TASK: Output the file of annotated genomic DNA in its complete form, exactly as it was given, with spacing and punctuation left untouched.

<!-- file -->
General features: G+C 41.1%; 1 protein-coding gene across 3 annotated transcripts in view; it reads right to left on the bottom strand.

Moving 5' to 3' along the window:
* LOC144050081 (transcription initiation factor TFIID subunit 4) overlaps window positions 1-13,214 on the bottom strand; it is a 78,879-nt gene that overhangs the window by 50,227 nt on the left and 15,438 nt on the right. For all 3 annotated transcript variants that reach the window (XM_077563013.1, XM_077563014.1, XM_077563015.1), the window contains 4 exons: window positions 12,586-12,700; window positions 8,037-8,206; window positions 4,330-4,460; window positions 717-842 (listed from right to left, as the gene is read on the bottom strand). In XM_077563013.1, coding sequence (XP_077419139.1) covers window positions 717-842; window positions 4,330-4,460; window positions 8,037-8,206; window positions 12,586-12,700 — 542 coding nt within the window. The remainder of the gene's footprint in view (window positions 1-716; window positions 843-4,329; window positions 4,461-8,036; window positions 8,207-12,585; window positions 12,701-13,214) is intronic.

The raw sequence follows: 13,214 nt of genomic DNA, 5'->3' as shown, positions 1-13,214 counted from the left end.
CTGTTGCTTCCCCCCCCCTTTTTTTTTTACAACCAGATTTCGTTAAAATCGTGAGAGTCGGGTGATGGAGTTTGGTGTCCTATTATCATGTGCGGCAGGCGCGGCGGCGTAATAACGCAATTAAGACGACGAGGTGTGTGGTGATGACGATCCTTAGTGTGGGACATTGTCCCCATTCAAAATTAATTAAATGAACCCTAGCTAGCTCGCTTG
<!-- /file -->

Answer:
General features: G+C 41.1%; 1 protein-coding gene across 3 annotated transcripts in view; it reads right to left on the bottom strand.

Moving 5' to 3' along the window:
* LOC144050081 (transcription initiation factor TFIID subunit 4) overlaps window positions 1-13,214 on the bottom strand; it is a 78,879-nt gene that overhangs the window by 50,227 nt on the left and 15,438 nt on the right. For all 3 annotated transcript variants that reach the window (XM_077563013.1, XM_077563014.1, XM_077563015.1), the window contains 4 exons: window positions 12,586-12,700; window positions 8,037-8,206; window positions 4,330-4,460; window positions 717-842 (listed from right to left, as the gene is read on the bottom strand). In XM_077563013.1, coding sequence (XP_077419139.1) covers window positions 717-842; window positions 4,330-4,460; window positions 8,037-8,206; window positions 12,586-12,700 — 542 coding nt within the window. The remainder of the gene's footprint in view (window positions 1-716; window positions 843-4,329; window positions 4,461-8,036; window positions 8,207-12,585; window positions 12,701-13,214) is intronic.

The raw sequence follows: 13,214 nt of genomic DNA, 5'->3' as shown, positions 1-13,214 counted from the left end.
CTGTTGCTTCCCCCCCCCTTTTTTTTTTACAACCAGATTTCGTTAAAATCGTGAGAGTCGGGTGATGGAGTTTGGTGTCCTATTATCATGTGCGGCAGGCGCGGCGGCGTAATAACGCAATTAAGACGACGAGGTGTGTGGTGATGACGATCCTTAGTGTGGGACATTGTCCCCATTCAAAATTAATTAAATGAACCCTAGCTAGCTCGCTTG